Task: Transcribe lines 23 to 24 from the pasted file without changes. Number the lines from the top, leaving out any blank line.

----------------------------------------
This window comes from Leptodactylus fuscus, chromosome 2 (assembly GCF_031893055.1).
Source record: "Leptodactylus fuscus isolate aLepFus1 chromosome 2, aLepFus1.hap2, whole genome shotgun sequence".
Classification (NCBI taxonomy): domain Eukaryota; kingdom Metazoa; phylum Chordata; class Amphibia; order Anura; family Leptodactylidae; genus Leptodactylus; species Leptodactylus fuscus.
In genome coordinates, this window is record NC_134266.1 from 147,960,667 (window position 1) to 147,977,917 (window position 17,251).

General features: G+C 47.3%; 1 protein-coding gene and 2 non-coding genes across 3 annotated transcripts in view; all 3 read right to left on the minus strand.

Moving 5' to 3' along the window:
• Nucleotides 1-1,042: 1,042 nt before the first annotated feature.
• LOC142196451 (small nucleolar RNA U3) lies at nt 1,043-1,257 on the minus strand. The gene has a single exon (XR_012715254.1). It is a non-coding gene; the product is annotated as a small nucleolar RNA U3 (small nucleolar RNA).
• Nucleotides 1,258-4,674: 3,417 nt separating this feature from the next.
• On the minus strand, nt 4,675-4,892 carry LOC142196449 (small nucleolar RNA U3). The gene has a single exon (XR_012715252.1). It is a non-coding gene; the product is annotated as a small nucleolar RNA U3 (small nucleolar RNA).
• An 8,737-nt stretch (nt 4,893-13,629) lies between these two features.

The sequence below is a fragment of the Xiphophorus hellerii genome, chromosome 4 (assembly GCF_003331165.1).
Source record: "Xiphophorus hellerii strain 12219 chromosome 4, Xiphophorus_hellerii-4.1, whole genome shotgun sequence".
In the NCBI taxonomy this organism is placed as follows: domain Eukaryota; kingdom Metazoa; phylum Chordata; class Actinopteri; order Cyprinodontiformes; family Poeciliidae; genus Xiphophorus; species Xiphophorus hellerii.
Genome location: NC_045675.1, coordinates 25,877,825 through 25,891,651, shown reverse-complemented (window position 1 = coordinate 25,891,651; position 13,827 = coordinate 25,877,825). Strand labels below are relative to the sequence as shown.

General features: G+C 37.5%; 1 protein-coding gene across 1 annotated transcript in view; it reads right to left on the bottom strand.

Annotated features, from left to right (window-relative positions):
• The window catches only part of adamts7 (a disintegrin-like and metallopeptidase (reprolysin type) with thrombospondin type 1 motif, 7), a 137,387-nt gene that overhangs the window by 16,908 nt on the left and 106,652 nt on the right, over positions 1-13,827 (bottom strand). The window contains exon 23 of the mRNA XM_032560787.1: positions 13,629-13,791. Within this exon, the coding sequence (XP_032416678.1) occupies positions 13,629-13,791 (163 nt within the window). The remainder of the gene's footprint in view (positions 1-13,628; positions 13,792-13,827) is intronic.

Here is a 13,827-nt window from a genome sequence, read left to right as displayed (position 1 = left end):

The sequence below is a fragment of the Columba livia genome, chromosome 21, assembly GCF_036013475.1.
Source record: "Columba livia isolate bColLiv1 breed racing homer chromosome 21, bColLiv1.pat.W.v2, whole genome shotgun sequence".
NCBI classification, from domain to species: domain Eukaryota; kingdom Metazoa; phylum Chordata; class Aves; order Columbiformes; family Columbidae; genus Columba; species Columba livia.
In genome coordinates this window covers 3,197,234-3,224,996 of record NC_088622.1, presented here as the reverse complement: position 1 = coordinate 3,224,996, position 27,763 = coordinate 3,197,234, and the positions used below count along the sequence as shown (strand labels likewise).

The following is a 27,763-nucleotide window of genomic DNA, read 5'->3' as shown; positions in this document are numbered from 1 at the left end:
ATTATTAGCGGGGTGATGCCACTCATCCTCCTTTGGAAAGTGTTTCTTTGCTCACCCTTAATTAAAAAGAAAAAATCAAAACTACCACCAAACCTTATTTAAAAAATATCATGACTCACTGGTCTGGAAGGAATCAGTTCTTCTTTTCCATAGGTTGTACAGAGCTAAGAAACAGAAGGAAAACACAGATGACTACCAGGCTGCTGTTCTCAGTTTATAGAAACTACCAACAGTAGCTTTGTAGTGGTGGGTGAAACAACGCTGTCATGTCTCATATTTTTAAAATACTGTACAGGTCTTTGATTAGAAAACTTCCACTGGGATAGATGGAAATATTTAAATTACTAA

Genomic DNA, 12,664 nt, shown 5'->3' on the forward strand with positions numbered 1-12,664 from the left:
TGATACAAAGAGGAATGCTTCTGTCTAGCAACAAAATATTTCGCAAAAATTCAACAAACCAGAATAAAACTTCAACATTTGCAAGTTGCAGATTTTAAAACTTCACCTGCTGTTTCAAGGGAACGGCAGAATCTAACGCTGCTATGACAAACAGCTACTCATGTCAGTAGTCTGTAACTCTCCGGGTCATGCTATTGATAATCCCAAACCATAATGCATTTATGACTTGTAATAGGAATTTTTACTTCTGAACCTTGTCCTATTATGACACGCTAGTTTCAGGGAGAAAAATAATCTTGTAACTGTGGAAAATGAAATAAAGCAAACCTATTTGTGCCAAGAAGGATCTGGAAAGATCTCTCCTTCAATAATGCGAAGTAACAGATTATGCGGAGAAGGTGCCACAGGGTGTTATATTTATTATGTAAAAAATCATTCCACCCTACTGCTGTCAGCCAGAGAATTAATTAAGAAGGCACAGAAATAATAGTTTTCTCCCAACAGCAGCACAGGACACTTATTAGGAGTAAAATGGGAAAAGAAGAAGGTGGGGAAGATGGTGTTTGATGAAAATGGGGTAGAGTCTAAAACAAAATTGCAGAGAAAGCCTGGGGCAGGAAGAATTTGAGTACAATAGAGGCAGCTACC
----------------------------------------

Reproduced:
In genome coordinates this window covers 3,197,234-3,224,996 of record NC_088622.1, presented here as the reverse complement: position 1 = coordinate 3,224,996, position 27,763 = coordinate 3,197,234, and the positions used below count along the sequence as shown (strand labels likewise).

The following is a 27,763-nucleotide window of genomic DNA, read 5'->3' as shown; positions in this document are numbered from 1 at the left end: